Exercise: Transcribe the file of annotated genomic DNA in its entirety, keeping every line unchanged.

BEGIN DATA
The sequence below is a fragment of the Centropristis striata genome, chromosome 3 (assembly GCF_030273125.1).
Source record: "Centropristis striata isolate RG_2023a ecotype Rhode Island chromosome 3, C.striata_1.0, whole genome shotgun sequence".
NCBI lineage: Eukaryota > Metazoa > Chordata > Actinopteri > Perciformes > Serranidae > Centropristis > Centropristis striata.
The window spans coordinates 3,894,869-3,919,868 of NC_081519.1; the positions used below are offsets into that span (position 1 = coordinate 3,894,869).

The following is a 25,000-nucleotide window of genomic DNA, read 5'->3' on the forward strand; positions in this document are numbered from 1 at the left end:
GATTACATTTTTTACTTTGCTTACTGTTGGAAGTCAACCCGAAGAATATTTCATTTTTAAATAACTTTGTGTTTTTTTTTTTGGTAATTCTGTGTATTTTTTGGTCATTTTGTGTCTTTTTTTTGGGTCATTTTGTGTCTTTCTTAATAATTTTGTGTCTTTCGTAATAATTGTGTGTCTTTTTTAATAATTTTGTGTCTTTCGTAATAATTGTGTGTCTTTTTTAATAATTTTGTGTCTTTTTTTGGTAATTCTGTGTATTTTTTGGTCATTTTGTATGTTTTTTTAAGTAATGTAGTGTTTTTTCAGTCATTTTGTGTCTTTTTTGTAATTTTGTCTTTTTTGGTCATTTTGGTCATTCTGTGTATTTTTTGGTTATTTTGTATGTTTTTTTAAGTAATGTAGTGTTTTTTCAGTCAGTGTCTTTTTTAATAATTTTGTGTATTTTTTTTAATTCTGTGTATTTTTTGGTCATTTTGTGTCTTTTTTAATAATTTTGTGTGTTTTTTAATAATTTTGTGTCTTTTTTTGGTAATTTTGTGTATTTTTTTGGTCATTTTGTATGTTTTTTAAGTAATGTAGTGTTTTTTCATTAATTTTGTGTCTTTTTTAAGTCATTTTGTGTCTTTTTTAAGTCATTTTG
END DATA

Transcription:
The sequence below is a fragment of the Centropristis striata genome, chromosome 3 (assembly GCF_030273125.1).
Source record: "Centropristis striata isolate RG_2023a ecotype Rhode Island chromosome 3, C.striata_1.0, whole genome shotgun sequence".
NCBI lineage: Eukaryota > Metazoa > Chordata > Actinopteri > Perciformes > Serranidae > Centropristis > Centropristis striata.
The window spans coordinates 3,894,869-3,919,868 of NC_081519.1; the positions used below are offsets into that span (position 1 = coordinate 3,894,869).

The following is a 25,000-nucleotide window of genomic DNA, read 5'->3' on the forward strand; positions in this document are numbered from 1 at the left end:
GATTACATTTTTTACTTTGCTTACTGTTGGAAGTCAACCCGAAGAATATTTCATTTTTAAATAACTTTGTGTTTTTTTTTTTGGTAATTCTGTGTATTTTTTGGTCATTTTGTGTCTTTTTTTTGGGTCATTTTGTGTCTTTCTTAATAATTTTGTGTCTTTCGTAATAATTGTGTGTCTTTTTTAATAATTTTGTGTCTTTCGTAATAATTGTGTGTCTTTTTTAATAATTTTGTGTCTTTTTTTGGTAATTCTGTGTATTTTTTGGTCATTTTGTATGTTTTTTTAAGTAATGTAGTGTTTTTTCAGTCATTTTGTGTCTTTTTTGTAATTTTGTCTTTTTTGGTCATTTTGGTCATTCTGTGTATTTTTTGGTTATTTTGTATGTTTTTTTAAGTAATGTAGTGTTTTTTCAGTCAGTGTCTTTTTTAATAATTTTGTGTATTTTTTTTAATTCTGTGTATTTTTTGGTCATTTTGTGTCTTTTTTAATAATTTTGTGTGTTTTTTAATAATTTTGTGTCTTTTTTTGGTAATTTTGTGTATTTTTTTGGTCATTTTGTATGTTTTTTAAGTAATGTAGTGTTTTTTCATTAATTTTGTGTCTTTTTTAAGTCATTTTGTGTCTTTTTTAAGTCATTTTG